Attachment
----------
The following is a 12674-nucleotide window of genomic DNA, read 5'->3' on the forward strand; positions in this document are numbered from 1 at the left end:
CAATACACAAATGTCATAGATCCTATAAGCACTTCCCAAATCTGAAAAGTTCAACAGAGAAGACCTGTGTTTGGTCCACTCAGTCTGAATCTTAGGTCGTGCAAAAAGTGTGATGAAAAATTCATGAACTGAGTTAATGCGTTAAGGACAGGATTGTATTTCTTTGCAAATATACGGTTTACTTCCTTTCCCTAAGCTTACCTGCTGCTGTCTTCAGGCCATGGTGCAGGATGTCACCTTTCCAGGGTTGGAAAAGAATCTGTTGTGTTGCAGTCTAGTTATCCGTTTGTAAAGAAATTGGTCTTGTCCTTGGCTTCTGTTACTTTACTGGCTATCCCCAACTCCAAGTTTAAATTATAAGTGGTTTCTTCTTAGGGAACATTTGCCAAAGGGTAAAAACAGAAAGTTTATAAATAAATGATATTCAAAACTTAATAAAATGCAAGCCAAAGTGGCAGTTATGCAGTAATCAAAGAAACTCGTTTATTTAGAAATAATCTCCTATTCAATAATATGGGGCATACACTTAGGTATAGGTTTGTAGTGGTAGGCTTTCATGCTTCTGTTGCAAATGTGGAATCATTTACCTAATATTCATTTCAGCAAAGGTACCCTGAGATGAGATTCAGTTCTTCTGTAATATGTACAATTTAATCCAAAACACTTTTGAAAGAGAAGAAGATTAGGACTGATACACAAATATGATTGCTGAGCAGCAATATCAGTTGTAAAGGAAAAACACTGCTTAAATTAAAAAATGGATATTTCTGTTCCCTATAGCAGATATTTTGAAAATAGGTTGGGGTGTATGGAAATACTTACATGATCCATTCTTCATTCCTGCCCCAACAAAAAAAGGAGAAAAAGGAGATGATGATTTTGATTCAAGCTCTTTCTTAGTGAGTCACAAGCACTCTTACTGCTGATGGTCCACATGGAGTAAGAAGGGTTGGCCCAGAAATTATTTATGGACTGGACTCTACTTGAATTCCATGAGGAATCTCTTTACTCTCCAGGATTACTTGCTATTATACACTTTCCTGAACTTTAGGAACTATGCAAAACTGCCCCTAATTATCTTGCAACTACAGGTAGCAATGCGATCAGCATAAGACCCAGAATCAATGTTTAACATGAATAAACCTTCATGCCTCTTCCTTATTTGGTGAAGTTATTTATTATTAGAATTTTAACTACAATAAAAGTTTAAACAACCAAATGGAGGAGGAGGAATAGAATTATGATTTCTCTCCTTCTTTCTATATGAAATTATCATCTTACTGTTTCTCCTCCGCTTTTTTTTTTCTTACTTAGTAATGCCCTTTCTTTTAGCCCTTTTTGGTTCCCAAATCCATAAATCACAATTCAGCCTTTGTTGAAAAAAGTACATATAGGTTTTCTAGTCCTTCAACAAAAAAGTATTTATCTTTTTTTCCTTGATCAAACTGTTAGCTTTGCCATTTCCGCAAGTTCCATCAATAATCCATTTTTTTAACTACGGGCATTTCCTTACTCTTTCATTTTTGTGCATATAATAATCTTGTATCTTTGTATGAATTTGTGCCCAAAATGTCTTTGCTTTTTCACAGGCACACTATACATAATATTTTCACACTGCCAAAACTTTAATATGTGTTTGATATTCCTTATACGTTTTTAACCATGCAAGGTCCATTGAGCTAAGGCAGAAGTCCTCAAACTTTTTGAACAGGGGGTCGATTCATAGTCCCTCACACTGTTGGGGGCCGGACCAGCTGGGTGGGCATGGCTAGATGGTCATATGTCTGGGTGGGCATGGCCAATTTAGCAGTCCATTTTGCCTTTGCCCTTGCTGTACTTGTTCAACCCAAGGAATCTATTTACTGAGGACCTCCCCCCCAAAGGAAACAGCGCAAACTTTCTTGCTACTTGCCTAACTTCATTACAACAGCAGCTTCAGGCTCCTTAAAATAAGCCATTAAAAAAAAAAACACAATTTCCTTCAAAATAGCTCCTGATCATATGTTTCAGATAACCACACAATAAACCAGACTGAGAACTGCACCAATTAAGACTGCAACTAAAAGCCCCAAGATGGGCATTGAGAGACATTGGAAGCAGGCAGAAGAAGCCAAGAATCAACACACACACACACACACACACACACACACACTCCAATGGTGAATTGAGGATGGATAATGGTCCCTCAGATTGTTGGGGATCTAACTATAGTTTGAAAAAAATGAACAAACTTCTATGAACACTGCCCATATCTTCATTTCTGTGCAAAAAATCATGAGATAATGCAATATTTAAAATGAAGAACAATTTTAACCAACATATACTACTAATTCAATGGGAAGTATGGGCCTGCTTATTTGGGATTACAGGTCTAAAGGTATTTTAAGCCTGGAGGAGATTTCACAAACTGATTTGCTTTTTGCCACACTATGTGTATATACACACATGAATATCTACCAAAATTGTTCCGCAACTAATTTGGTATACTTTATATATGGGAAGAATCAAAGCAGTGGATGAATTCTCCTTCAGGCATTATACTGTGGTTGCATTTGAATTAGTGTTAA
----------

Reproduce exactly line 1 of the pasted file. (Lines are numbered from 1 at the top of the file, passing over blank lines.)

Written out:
The following is a 12674-nucleotide window of genomic DNA, read 5'->3' on the forward strand; positions in this document are numbered from 1 at the left end: